I see that Derek’s back, and he’s commented briefly on a paper I too am only just getting started with — Andrew Odzlyko’s latest discussion of price discrimination: Pricing and Architecture of the Internet: Historical Perspectives from Telecommunications and Transportation
The concluding paragraph should be enough incentive to study the examples:
The general conclusion then is that the historical record of the transportation industry does demonstrate the importance and prevalence of disciminatory policies that are incompatible with the basic architecture of the current Internet. This probably accounts for much of the push to build new networks, or modify the current ones so as to provide more control for service providers over what customers do. However, the Internet is special, in its importance as an enabler for the rest of the economy, in its migration of costs and capabilities to the edges, in its primary value being in connectivity and low transaction latency, and in its pervasiveness and frequency of use. Hence in spite of the strong push from the industry, there are good prospects that the open architecture of the Internet will survice [sic].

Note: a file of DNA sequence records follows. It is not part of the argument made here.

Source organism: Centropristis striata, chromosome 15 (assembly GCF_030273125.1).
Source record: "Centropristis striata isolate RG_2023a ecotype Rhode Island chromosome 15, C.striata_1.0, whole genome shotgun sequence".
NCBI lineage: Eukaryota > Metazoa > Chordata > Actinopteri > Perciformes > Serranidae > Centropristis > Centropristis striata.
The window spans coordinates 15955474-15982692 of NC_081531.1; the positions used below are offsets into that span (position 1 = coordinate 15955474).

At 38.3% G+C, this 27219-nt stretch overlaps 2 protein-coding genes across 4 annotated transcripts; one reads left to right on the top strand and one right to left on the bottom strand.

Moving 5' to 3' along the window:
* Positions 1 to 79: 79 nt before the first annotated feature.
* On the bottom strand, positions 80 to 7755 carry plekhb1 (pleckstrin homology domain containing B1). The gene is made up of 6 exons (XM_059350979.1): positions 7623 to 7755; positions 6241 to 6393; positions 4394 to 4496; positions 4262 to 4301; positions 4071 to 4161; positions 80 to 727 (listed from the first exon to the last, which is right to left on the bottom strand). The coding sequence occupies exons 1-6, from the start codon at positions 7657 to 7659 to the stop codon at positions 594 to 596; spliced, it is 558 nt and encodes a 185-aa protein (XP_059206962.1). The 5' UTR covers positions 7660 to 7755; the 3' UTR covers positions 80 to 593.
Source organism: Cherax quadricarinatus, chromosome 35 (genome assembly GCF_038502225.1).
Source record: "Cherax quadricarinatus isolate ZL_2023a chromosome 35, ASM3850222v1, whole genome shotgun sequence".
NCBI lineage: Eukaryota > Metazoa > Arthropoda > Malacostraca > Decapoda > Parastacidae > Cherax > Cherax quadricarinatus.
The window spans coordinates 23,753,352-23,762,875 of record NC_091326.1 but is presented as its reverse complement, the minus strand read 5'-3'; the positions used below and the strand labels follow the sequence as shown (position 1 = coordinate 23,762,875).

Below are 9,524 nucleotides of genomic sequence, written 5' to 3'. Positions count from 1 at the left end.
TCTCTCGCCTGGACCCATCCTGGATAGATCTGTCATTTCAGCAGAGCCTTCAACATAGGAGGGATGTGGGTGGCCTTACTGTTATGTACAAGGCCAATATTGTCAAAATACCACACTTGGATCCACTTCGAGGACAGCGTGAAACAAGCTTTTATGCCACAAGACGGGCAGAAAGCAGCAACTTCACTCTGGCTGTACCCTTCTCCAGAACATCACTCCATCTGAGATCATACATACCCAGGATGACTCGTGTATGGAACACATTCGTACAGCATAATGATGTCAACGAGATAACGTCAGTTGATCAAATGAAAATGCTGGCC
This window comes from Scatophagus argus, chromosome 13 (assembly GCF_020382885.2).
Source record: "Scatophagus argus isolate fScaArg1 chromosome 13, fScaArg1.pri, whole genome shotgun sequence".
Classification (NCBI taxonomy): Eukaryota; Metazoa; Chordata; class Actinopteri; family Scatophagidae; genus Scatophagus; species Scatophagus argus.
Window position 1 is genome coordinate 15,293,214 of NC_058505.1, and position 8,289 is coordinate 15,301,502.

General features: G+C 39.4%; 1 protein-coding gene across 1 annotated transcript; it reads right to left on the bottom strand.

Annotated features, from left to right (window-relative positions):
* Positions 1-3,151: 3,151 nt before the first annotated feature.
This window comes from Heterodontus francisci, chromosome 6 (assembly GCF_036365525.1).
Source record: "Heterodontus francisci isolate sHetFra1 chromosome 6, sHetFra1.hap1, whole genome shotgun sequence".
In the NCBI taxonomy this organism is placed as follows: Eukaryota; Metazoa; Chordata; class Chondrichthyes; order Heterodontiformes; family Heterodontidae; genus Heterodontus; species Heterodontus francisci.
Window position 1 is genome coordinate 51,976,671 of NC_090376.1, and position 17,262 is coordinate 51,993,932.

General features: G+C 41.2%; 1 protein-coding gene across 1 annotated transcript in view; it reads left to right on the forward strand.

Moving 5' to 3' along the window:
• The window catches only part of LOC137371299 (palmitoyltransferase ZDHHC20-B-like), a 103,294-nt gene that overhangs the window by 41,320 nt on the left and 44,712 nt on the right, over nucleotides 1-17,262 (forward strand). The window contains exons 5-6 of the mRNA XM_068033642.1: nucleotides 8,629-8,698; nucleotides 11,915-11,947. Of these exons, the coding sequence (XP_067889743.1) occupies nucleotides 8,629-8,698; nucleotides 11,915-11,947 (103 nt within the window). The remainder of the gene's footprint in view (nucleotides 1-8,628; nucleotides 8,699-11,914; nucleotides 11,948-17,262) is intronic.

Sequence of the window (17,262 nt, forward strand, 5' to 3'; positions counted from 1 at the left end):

Update: Slashdot’s article picks a different paragraph to highlight: Pricing and Internet Architecture